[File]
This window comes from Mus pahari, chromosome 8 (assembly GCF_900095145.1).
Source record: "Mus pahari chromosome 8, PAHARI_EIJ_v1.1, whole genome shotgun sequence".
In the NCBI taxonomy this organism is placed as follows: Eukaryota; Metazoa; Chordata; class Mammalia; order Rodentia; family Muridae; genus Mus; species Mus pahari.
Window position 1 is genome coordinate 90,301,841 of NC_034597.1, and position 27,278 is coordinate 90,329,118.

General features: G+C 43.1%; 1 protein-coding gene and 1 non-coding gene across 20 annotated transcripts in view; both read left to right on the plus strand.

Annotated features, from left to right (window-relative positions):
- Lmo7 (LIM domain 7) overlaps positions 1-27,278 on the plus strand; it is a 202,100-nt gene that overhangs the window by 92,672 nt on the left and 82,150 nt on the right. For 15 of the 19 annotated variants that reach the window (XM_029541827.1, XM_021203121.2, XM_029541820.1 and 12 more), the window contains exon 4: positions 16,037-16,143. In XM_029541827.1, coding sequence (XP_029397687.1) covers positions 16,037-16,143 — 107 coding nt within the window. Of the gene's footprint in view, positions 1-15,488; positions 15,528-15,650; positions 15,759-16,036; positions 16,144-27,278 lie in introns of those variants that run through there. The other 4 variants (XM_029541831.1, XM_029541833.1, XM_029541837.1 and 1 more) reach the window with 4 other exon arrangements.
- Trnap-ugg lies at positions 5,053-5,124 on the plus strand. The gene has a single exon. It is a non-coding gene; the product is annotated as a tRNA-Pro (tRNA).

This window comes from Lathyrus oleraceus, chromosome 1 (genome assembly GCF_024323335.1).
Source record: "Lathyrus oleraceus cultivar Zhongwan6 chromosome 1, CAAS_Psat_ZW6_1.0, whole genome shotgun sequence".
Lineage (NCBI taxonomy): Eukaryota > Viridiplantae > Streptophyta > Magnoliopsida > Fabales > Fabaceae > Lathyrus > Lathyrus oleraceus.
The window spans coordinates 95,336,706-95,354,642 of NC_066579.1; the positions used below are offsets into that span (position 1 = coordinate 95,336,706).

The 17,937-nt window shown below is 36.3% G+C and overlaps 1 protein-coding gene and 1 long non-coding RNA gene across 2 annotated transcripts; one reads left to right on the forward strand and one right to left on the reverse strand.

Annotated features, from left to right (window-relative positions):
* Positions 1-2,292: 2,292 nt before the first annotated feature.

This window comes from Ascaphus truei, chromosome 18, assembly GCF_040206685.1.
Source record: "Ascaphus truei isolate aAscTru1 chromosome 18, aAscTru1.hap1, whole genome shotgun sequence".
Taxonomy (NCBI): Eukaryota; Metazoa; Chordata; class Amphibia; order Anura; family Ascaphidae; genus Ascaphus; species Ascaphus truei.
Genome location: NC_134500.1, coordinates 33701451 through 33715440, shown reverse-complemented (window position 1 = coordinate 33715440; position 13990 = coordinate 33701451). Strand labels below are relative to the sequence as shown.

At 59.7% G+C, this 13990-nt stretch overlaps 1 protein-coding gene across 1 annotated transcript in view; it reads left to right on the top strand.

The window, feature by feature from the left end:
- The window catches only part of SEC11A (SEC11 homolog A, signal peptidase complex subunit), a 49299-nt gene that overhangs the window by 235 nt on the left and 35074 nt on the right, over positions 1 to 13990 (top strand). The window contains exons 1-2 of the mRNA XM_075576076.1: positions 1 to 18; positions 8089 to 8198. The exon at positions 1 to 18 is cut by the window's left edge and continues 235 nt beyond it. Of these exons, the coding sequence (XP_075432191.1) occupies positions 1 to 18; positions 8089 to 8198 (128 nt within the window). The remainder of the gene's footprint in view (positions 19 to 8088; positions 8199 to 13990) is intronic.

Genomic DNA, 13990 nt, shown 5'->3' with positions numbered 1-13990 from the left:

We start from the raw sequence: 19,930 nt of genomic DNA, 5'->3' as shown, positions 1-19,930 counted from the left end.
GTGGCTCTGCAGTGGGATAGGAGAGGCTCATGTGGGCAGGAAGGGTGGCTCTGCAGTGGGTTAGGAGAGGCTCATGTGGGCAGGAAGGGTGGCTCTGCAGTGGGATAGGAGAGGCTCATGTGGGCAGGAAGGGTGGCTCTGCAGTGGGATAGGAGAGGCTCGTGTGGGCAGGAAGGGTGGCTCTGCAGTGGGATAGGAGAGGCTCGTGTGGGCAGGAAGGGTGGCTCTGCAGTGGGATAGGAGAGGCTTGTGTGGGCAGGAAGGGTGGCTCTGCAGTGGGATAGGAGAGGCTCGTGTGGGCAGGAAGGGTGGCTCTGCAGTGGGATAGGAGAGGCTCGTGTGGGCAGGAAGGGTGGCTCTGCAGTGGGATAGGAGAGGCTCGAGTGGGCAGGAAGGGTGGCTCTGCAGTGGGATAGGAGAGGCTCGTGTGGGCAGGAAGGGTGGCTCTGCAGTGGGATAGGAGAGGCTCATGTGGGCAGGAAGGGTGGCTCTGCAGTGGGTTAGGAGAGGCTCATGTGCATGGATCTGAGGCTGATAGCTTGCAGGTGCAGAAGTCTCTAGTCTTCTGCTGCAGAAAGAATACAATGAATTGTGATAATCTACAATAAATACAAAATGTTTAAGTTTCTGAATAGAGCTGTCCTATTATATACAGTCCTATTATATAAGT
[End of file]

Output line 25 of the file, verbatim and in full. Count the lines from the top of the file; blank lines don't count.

GTGGCTCTGCAGTGGGATAGGAGAGGCTCATGTGGGCAGGAAGGGTGGCTCTGCAGTGGGTTAGGAGAGGCTCATGTGGGCAGGAAGGGTGGCTCTGCAGTGGGATAGGAGAGGCTCATGTGGGCAGGAAGGGTGGCTCTGCAGTGGGATAGGAGAGGCTCGTGTGGGCAGGAAGGGTGGCTCTGCAGTGGGATAGGAGAGGCTCGTGTGGGCAGGAAGGGTGGCTCTGCAGTGGGATAGGAGAGGCTTGTGTGGGCAGGAAGGGTGGCTCTGCAGTGGGATAGGAGAGGCTCGTGTGGGCAGGAAGGGTGGCTCTGCAGTGGGATAGGAGAGGCTCGTGTGGGCAGGAAGGGTGGCTCTGCAGTGGGATAGGAGAGGCTCGAGTGGGCAGGAAGGGTGGCTCTGCAGTGGGATAGGAGAGGCTCGTGTGGGCAGGAAGGGTGGCTCTGCAGTGGGATAGGAGAGGCTCATGTGGGCAGGAAGGGTGGCTCTGCAGTGGGTTAGGAGAGGCTCATGTGCATGGATCTGAGGCTGATAGCTTGCAGGTGCAGAAGTCTCTAGTCTTCTGCTGCAGAAAGAATACAATGAATTGTGATAATCTACAATAAATACAAAATGTTTAAGTTTCTGAATAGAGCTGTCCTATTATATACAGTCCTATTATATAAGT